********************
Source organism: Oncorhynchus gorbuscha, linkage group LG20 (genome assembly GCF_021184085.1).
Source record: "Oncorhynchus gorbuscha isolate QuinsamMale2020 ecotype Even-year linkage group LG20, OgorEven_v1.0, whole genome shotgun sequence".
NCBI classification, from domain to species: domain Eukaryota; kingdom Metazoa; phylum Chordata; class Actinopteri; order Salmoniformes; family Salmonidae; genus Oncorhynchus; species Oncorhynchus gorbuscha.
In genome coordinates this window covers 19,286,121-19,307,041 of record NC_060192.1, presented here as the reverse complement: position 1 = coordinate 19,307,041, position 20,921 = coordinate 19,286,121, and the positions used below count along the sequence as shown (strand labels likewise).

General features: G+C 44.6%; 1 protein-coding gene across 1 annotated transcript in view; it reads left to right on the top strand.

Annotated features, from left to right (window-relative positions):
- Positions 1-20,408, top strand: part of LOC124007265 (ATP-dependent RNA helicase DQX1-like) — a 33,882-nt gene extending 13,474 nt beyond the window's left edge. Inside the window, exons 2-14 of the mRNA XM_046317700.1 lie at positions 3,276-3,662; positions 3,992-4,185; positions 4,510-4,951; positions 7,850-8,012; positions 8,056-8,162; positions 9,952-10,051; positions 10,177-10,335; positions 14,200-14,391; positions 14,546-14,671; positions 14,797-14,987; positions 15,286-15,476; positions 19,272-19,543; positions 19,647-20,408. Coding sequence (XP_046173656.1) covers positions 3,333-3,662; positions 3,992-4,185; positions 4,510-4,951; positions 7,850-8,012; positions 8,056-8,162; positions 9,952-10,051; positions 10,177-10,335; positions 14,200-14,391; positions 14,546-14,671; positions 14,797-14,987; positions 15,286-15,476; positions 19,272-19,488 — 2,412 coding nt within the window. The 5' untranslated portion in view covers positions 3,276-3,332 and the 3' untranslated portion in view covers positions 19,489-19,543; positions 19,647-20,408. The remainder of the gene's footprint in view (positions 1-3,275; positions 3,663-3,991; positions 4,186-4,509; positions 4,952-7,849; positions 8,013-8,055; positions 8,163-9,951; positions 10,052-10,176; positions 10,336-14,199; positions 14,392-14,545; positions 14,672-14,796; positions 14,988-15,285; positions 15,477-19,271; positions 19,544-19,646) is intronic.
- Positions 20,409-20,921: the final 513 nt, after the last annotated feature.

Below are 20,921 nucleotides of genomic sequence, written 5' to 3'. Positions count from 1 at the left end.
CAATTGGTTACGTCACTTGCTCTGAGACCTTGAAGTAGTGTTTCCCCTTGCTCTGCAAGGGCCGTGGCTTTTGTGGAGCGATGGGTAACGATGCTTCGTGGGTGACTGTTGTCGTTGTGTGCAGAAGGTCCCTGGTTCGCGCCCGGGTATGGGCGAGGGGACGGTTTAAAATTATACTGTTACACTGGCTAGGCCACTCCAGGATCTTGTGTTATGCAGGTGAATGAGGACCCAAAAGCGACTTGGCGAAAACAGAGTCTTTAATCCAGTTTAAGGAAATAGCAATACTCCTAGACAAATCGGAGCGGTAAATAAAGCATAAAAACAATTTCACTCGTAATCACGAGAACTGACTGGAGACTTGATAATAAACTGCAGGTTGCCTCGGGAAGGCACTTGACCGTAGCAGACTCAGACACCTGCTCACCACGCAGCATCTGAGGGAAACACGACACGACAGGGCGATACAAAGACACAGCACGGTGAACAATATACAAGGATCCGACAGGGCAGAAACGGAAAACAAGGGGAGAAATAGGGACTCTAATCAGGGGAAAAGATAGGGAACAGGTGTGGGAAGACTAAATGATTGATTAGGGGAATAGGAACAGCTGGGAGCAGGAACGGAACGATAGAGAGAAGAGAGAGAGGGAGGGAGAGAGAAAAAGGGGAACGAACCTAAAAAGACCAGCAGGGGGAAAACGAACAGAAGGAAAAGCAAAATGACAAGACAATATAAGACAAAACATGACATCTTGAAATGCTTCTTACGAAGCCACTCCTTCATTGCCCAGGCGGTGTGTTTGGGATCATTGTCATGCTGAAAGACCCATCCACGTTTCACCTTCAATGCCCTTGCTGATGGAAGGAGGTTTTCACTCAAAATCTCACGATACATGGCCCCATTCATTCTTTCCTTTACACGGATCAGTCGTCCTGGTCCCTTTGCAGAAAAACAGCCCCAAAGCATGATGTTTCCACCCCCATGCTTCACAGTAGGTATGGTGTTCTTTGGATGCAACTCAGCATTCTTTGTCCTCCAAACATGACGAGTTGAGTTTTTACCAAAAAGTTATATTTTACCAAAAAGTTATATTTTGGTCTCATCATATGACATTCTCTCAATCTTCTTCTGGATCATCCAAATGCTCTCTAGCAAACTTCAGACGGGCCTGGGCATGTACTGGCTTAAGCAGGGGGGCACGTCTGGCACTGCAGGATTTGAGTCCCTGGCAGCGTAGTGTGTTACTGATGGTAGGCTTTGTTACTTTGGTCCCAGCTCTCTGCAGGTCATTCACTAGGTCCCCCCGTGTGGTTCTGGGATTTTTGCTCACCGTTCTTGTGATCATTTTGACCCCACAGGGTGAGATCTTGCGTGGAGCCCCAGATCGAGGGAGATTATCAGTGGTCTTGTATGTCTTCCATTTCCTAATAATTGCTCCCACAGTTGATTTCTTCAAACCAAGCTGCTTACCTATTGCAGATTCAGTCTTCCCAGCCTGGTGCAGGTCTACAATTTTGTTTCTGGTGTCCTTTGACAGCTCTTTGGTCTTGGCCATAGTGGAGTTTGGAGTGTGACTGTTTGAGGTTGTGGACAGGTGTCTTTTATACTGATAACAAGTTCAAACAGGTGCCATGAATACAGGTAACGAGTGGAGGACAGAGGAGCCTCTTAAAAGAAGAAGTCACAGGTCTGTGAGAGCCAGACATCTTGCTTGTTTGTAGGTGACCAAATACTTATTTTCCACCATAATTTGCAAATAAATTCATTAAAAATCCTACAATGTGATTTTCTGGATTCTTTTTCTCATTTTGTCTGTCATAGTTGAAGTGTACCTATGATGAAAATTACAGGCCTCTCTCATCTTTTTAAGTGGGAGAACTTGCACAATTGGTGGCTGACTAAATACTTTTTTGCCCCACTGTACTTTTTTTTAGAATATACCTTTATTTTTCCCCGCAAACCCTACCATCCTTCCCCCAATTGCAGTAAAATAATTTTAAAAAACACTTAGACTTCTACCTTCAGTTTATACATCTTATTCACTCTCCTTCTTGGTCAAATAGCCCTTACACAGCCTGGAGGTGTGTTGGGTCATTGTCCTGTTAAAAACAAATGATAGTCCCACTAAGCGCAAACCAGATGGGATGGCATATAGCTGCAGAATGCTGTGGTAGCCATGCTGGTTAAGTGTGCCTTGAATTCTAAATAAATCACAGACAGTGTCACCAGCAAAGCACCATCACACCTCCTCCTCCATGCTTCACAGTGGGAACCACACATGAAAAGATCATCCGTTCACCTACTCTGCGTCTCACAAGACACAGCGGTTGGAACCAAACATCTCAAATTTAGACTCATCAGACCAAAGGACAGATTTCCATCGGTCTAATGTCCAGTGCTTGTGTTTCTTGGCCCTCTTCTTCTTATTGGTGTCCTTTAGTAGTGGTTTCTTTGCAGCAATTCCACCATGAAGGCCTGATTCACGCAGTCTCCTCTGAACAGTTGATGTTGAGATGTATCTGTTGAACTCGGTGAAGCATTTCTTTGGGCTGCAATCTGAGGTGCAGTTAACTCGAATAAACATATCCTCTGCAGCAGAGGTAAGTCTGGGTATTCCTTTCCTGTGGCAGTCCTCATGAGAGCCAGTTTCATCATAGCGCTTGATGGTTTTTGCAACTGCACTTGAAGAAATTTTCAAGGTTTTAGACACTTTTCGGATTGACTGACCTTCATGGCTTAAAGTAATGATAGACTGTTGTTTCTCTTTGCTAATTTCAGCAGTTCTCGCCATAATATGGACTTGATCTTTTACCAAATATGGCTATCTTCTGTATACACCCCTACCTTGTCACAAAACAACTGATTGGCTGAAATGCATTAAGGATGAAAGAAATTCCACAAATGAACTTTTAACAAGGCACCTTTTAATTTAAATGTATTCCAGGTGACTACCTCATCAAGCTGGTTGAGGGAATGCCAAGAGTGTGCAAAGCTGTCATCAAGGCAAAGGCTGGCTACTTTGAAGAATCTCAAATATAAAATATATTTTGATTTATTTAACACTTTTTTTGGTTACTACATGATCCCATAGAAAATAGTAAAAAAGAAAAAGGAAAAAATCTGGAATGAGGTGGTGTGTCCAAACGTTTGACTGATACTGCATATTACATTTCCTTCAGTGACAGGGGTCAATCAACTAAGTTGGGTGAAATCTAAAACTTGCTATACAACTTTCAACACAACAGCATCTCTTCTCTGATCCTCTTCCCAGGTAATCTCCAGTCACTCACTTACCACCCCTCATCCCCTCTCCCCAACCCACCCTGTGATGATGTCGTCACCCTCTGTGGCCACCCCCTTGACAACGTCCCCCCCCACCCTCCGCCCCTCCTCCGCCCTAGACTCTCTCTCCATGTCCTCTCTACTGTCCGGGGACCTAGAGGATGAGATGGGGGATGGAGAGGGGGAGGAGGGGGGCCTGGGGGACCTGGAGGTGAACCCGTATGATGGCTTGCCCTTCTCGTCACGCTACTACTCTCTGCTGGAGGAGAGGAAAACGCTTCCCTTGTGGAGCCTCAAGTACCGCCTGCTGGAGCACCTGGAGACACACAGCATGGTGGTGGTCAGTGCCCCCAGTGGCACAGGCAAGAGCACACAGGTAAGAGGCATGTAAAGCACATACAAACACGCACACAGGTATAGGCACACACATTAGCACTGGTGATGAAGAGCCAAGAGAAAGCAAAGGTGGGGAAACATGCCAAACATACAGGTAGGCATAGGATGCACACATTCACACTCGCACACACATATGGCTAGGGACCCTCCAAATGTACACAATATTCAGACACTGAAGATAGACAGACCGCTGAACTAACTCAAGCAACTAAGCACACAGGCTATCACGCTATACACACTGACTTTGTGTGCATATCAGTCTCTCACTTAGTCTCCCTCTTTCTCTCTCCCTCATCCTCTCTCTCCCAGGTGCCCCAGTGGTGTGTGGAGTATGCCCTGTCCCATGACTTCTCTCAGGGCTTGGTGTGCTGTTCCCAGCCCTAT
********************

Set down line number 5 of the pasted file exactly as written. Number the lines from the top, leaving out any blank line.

General features: G+C 44.6%; 1 protein-coding gene across 1 annotated transcript in view; it reads left to right on the top strand.